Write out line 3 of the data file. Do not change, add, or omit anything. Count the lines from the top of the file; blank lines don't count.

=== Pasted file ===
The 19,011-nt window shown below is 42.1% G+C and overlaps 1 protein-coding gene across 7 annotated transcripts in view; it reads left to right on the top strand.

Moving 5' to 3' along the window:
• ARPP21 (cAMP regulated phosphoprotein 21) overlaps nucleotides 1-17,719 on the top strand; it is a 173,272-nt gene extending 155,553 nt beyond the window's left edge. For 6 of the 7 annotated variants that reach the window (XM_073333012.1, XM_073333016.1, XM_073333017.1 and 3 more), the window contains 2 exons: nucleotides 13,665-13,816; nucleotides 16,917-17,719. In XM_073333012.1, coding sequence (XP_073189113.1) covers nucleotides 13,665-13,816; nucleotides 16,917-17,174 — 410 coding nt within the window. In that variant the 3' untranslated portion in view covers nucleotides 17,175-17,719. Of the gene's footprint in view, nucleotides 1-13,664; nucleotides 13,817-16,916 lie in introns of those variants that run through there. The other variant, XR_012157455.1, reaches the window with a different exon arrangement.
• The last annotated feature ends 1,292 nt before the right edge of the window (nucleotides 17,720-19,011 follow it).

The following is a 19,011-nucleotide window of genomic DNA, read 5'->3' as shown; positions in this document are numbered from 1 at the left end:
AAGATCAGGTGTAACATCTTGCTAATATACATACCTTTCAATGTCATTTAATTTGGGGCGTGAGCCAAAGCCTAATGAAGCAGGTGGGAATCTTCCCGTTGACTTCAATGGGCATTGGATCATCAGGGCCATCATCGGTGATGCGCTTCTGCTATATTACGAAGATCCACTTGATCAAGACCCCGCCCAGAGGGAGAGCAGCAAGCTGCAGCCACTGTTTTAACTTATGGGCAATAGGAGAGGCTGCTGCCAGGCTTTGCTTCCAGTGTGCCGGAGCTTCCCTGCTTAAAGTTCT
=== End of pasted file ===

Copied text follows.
• ARPP21 (cAMP regulated phosphoprotein 21) overlaps nucleotides 1-17,719 on the top strand; it is a 173,272-nt gene extending 155,553 nt beyond the window's left edge. For 6 of the 7 annotated variants that reach the window (XM_073333012.1, XM_073333016.1, XM_073333017.1 and 3 more), the window contains 2 exons: nucleotides 13,665-13,816; nucleotides 16,917-17,719. In XM_073333012.1, coding sequence (XP_073189113.1) covers nucleotides 13,665-13,816; nucleotides 16,917-17,174 — 410 coding nt within the window. In that variant the 3' untranslated portion in view covers nucleotides 17,175-17,719. Of the gene's footprint in view, nucleotides 1-13,664; nucleotides 13,817-16,916 lie in introns of those variants that run through there. The other variant, XR_012157455.1, reaches the window with a different exon arrangement.